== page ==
Wednesday, July 01, 2015

Vinyl log 17 - 1 July

DayMonthYearArtistTitle
1July1970Fairport ConventionLiege and Lief

45 years have passed since I bought "the most important folk album of all time". I don't remember buying this, I don't remember listening to it and I certainly don't remember what I thought about it then. I know that my guitar playing improved immensely through playing along with L&L, I know that I was impressed with Richard Thompson who played guitar solos on the low frets of the low strings, I know that the record even influenced my very early songs.

Of course, this record was the first in a very long line of Fairport family recordings which I have bought. Why, even this morning I belatedly ordered RT's new "Still" album. I had already seen Fairport live before buying this record, but that was the 'Full House' line up; apart from "Matty Groves" and the instrumental medley, nothing the chaps played in February came from this record.

I still don't like "Reynardine" and am not particularly fond of "Tam Lin", but the other songs on this record still take my breath away. As an exercise, I have just put the disc in the player to see whether listening to the songs brings back any particular memories; "Come all ye" conjures up a certain mood but no more. Thinking about it, this song is quite atypical; although an excellent calling on song, there isn't really anything else like it in the canon.

"Farewell, farewell" is so modest and so perfect; if one wants to find fault, then the wah-wah guitar hidden behind everything else seems unnecessary. On the other hand, the Leslie toned guitar on "Crazy man Michael" is sublime. Thinking about it now, it's interesting that Richard was trying some contemporary sounds which weren't in the Fairport tone palette - and never returned.

In view of the sad news this morning, it is good to remember that the nucleus of the original Fairport - Richard, Ashley and Simon - are all doing well. Swarb, despite his premature obituary and ill health, seems to hang on. I haven't heard anything about DM in years, which is a shame. Of course, Sandy left us years ago. Listening to her singing again, her voice seems so clean and open, possibly a little vulnerable, free of all the melismatic trimmings which so weigh down today's divas. Swarb's playing too is simpler and less frantic than his later style; this is easier to listen to.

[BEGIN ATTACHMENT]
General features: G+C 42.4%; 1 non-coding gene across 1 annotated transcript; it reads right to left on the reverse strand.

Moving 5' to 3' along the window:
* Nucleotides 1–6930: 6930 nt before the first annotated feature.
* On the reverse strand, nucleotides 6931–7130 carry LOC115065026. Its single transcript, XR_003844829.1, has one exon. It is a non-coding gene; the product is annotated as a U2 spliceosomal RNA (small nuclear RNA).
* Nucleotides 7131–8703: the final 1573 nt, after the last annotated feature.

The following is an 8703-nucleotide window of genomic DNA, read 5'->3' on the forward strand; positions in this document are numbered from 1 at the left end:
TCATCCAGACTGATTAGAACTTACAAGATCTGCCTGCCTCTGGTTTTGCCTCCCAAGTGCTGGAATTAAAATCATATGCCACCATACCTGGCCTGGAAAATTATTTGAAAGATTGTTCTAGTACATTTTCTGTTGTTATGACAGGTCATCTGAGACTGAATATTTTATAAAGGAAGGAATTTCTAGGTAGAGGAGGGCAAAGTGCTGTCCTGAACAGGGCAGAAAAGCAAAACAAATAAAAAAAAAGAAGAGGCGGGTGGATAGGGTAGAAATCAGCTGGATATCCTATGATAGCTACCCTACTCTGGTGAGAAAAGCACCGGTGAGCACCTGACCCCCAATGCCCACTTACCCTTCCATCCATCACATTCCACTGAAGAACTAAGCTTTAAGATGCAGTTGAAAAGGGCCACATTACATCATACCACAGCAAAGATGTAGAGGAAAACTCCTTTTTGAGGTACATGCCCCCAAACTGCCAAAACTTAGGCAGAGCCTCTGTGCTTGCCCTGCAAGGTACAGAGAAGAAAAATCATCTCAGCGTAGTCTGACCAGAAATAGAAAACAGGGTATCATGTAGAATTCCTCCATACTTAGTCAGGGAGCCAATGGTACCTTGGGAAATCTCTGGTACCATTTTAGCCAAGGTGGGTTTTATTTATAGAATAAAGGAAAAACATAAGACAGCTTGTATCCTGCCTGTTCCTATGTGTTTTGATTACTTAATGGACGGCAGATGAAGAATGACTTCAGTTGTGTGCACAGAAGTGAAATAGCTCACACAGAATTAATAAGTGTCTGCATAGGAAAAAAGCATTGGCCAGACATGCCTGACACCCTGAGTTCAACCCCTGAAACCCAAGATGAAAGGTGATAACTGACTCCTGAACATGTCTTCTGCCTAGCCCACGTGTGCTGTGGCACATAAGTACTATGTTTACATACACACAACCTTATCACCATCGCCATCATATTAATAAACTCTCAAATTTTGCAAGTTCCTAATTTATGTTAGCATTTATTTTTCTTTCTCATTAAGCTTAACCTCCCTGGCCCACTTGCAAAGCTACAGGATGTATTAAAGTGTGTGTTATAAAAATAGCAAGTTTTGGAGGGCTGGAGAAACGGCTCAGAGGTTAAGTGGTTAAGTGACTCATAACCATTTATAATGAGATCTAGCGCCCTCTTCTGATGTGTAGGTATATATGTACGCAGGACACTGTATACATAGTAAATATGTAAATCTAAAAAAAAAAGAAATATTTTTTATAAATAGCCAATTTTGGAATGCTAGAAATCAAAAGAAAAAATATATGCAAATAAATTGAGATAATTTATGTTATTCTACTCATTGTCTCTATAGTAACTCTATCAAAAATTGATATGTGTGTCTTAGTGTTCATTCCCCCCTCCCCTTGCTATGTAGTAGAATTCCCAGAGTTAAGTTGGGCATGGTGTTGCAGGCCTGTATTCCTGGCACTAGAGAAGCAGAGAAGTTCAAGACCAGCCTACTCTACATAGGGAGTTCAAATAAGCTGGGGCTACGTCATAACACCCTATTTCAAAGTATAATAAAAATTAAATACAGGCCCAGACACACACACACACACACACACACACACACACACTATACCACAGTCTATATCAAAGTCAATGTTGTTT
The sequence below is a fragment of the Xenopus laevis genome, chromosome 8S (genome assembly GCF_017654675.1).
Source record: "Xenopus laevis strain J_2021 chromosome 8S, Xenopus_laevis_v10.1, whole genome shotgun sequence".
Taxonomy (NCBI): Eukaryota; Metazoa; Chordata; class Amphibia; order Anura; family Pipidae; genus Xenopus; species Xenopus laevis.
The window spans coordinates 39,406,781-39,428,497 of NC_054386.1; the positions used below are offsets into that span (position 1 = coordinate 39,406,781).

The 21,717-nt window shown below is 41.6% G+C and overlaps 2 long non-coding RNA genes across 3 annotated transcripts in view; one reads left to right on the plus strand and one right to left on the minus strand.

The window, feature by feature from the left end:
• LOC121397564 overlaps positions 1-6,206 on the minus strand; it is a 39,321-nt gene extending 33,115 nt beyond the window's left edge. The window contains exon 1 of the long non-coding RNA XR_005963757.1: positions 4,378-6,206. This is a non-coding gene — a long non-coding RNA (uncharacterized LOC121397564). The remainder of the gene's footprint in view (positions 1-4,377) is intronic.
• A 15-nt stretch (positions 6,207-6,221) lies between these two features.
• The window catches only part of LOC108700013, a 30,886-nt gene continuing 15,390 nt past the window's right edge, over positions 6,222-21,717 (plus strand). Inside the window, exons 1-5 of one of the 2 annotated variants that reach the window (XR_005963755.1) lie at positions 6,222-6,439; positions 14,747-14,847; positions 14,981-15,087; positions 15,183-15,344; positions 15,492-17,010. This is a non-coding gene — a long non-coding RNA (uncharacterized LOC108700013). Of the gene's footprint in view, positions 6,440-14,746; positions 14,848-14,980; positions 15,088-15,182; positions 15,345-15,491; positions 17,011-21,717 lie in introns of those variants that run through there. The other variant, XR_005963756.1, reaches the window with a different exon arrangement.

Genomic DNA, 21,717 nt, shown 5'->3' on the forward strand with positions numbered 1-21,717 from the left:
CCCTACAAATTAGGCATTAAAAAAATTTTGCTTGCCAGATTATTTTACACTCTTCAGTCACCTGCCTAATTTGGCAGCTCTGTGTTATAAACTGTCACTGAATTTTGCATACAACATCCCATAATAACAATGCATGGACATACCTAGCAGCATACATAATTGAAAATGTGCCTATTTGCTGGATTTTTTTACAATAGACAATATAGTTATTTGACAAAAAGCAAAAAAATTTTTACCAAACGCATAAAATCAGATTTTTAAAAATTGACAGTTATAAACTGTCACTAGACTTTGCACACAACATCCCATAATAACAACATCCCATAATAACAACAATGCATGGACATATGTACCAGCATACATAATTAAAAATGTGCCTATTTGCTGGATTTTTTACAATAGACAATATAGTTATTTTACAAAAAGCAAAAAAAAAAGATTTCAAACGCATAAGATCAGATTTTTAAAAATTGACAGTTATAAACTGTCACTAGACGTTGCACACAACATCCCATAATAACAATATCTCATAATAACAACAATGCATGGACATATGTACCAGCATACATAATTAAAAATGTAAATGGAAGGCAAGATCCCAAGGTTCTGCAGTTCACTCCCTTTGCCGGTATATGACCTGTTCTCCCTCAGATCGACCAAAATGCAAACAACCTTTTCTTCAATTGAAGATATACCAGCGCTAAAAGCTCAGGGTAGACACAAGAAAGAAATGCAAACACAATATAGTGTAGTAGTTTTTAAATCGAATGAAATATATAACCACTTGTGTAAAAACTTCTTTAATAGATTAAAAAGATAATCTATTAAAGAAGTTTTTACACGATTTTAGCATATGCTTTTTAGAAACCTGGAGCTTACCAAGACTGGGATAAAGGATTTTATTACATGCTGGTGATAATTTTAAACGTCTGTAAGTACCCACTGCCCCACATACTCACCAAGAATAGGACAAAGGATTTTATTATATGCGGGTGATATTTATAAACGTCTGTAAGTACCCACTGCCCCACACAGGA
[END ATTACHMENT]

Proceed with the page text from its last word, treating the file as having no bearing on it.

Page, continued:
I suppose that this record is in my DNA.


Bruce Rowland, Chris Squire RIP

A few days ago I learnt of the death of Chris Squire, eternal bassist with Yes, and this morning I learnt of the death of Bruce Rowland, drummer with the late 70s Fairport Convention. The latter was not unexpected as a few weeks ago it was announced that Bruce was entering a hospice. Squire's death was unexpected: apparently six weeks ago he was diagnosed with a special form of leukemia.

Bruce was a music veteran, a drummer who had played at Woodstock (in Joe Cocker's Grease Band) and supported many other artists. He was drafted into Fairport in 1974 during the "Rising for the moon" sessions after Dave Mattacks left. He stayed for the next few albums: the unfortunate "Gottle o'gear", the splendid "Bonny bunch of roses" and the hit and miss "Tipplers tales". Then Fairport split for what seemed to be the final time and Bruce apparently gave up the drums to become a farmer in Denmark. That at least is the lore; I don't know how true that is. Bruce was a steady drummer and played what was required of him; the evidence shows that his Fairport work places him behind all the other Fairport drummers.